August 27, 2012KR Conversations

Jake Adam York

Jake Adam York is the author of Persons Unknown (2010) and A Murmuration of Starlings (2008), published in the Crab Orchard Series in Poetry, and Murder Ballads (Elixir 2005). Recent work appears in Pleiades, Literary Imagination, and Ninth Letter.  His poem “Cry of the Occasion” appeared in the Summer 2012 issue of The Kenyon Review.

Tell us a little about your KR piece.  How was it written?  What was the hardest part about writing it? 

Just after the 2011 AWP Conference—just as the Claudia Rankine-Tony Hoagland thing was starting to blow up—I was thinking about the panel I was on with Ailish Hopper, Thomas Sayers Ellis, Martha Collins, and Douglas Kearney and, through that, of some of the moves I’d be using in my long-term project to elegize the martyrs of the Civil Rights movement begun in Murder Ballads and A Murmuration of Starlings and continued in Persons Unknown. One technique I’ve avoided is the persona poem, because as a white man writing about African-Americans murdered by white men, I didn’t want to amplify the historical acts of white power with a contemporary act of white privilege.

But, as Hoagland-Rankine heated, I started to think about what was not being written—the lives, the joys of the martyrs, what happened before the bullets. I asked myself whether my hesitation, which was meant as a gesture of respect, wasn’t doing the thing I wanted to avoid, erasing part of the martyrs’ history.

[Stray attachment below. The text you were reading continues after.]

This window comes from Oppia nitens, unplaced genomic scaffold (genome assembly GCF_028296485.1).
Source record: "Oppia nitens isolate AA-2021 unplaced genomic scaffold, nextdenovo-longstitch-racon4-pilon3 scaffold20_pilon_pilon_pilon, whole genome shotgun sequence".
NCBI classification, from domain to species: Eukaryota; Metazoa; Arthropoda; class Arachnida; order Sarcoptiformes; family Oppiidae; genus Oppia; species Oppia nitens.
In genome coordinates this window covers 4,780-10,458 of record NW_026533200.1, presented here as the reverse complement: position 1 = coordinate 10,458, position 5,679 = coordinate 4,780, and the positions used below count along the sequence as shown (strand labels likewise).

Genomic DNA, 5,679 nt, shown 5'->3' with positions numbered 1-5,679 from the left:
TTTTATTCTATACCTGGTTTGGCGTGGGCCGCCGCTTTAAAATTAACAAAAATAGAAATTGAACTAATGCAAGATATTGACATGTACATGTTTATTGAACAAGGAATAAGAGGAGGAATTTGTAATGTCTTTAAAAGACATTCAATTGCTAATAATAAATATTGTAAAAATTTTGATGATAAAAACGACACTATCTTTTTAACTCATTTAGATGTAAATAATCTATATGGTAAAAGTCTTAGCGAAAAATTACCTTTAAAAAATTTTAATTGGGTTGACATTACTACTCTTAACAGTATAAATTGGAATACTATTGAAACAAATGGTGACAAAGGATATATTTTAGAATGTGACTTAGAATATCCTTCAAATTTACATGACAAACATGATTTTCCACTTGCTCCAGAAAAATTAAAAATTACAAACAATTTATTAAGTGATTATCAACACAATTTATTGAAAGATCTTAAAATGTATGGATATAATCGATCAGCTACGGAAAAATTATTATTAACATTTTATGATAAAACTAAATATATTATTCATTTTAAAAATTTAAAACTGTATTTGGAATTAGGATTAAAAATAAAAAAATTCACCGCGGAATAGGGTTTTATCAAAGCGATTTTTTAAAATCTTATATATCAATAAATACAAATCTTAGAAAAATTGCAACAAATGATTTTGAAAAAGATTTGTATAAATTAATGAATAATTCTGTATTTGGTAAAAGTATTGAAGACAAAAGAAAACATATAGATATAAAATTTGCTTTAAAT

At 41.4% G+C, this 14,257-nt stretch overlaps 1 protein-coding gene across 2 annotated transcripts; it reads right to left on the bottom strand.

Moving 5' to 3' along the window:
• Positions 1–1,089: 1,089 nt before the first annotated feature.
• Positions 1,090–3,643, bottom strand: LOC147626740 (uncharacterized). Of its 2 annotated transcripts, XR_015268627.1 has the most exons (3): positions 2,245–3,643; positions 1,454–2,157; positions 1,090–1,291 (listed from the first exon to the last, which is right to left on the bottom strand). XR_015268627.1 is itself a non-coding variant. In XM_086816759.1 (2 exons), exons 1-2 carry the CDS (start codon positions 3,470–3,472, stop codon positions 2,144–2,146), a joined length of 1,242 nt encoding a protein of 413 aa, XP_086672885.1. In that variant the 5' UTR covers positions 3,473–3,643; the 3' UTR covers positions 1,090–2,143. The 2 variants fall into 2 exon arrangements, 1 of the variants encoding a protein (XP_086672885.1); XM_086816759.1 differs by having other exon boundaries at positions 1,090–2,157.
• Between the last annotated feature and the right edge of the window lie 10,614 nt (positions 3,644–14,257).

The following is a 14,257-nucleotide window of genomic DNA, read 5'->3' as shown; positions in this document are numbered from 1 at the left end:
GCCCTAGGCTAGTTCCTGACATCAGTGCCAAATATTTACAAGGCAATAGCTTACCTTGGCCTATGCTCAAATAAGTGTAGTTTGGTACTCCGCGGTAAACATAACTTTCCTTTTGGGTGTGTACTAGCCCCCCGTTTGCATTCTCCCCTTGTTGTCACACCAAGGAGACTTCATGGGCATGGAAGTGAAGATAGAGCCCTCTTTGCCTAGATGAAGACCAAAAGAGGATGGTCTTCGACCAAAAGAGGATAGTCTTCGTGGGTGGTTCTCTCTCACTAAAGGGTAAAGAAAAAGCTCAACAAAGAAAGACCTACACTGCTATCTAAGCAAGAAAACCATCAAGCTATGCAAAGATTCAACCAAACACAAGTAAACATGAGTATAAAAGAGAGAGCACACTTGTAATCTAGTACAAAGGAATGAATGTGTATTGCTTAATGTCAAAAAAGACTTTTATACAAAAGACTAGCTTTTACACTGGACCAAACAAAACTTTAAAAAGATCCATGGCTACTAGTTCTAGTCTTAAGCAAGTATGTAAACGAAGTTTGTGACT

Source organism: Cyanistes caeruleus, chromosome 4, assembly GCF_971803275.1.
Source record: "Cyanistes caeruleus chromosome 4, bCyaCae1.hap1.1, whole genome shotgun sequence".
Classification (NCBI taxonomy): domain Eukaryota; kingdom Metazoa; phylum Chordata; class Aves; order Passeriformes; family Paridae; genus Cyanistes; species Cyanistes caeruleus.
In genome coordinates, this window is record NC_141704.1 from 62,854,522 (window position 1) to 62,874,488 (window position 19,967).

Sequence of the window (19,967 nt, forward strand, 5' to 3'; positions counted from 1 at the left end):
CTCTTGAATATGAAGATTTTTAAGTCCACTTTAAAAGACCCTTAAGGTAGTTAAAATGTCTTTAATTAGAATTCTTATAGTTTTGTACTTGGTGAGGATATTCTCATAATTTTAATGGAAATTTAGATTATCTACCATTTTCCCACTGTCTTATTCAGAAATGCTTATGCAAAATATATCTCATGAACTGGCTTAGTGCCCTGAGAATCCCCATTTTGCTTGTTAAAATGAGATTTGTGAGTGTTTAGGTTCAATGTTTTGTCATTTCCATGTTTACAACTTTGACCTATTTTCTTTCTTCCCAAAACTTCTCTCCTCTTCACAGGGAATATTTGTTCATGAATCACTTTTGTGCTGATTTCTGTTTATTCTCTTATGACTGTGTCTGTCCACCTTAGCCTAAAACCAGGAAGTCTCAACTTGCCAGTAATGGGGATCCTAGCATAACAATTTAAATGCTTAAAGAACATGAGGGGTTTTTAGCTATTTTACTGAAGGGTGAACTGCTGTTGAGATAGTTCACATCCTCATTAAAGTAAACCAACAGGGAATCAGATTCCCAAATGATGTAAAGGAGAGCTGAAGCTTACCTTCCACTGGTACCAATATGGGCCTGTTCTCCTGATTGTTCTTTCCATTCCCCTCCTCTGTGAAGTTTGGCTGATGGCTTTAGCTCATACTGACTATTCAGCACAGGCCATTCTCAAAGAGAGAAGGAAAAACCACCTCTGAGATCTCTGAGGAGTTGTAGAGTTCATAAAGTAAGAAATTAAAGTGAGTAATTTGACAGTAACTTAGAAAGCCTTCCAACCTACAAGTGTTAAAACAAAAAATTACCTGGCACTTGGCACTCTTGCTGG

I was reading about the murder of John Earl Reese—his sister, who was also shot but survived, described them dancing in the cafe, to a jukebox or a record player—and, independently, writing poems about record players, and basically I mixed the idea of an elegy or a memorial for Reese’s last living moment into an idea about a vinyl record and another idea about a tape-loop and started working. I drafted for a few days, then went away and came back in the summer to try making a “real” poem out of it. In the laying-by, I had played with a few looping poems, and I decided to make this into a loop, which really compressed the poem in ways that solved most of the small infelicities.

The hardest part, I think, was giving myself permission to write it at all, to let imagination (rather than documentation) do what it could do to fill in a quiet there’s no other way to fill, but I had to develop the looping technology as well, which requires thinking of the entire poem as a long anacoluthonic sentence, which was exhausting but fun.

What have you learned about the writing process in the last five years?

I love, have always loved, that total world-silencing concentration, that “flow” state Csikszentmihalyi talks about: that’s my drug, but I’ve learned I can wear myself thin working toward that high. So I’ve learned to play more. I start working on a poem, and if it doesn’t come right away, I move to something else and then return to the first thing and go away again to a third thing and then come back to the second and the first—but there are maybe ten things at play. I’m waiting for something to step out of place and show one these elements in a new light or waiting for the ten things to combine in a way (imagine a Deerhunter song or Radiohead’s latest From the Basement session) to make an eleventh (or twenty-fifth) thing that becomes a poem.